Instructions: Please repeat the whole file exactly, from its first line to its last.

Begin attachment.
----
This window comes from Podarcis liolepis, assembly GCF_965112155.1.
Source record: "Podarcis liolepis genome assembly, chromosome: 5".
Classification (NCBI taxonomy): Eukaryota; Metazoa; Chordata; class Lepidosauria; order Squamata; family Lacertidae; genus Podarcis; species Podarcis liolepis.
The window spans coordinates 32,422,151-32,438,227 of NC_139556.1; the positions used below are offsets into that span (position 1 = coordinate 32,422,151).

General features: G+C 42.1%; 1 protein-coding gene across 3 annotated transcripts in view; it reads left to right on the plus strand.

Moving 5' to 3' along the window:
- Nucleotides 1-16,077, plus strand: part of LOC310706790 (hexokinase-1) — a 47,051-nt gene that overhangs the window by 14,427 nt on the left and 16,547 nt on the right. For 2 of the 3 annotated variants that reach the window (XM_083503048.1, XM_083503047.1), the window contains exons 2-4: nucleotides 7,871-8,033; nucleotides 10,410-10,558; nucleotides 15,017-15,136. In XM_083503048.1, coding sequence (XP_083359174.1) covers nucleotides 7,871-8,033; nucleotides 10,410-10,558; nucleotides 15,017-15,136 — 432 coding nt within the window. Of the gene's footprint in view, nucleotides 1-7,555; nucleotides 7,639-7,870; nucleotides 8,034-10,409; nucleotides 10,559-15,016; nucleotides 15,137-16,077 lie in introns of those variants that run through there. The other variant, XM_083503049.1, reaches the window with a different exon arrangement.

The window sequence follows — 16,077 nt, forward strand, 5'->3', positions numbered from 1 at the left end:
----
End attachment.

This window comes from Podarcis liolepis, assembly GCF_965112155.1.
Source record: "Podarcis liolepis genome assembly, chromosome: 5".
Classification (NCBI taxonomy): Eukaryota; Metazoa; Chordata; class Lepidosauria; order Squamata; family Lacertidae; genus Podarcis; species Podarcis liolepis.
The window spans coordinates 32,422,151-32,438,227 of NC_139556.1; the positions used below are offsets into that span (position 1 = coordinate 32,422,151).

General features: G+C 42.1%; 1 protein-coding gene across 3 annotated transcripts in view; it reads left to right on the plus strand.

Moving 5' to 3' along the window:
- Nucleotides 1-16,077, plus strand: part of LOC310706790 (hexokinase-1) — a 47,051-nt gene that overhangs the window by 14,427 nt on the left and 16,547 nt on the right. For 2 of the 3 annotated variants that reach the window (XM_083503048.1, XM_083503047.1), the window contains exons 2-4: nucleotides 7,871-8,033; nucleotides 10,410-10,558; nucleotides 15,017-15,136. In XM_083503048.1, coding sequence (XP_083359174.1) covers nucleotides 7,871-8,033; nucleotides 10,410-10,558; nucleotides 15,017-15,136 — 432 coding nt within the window. Of the gene's footprint in view, nucleotides 1-7,555; nucleotides 7,639-7,870; nucleotides 8,034-10,409; nucleotides 10,559-15,016; nucleotides 15,137-16,077 lie in introns of those variants that run through there. The other variant, XM_083503049.1, reaches the window with a different exon arrangement.

The window sequence follows — 16,077 nt, forward strand, 5'->3', positions numbered from 1 at the left end: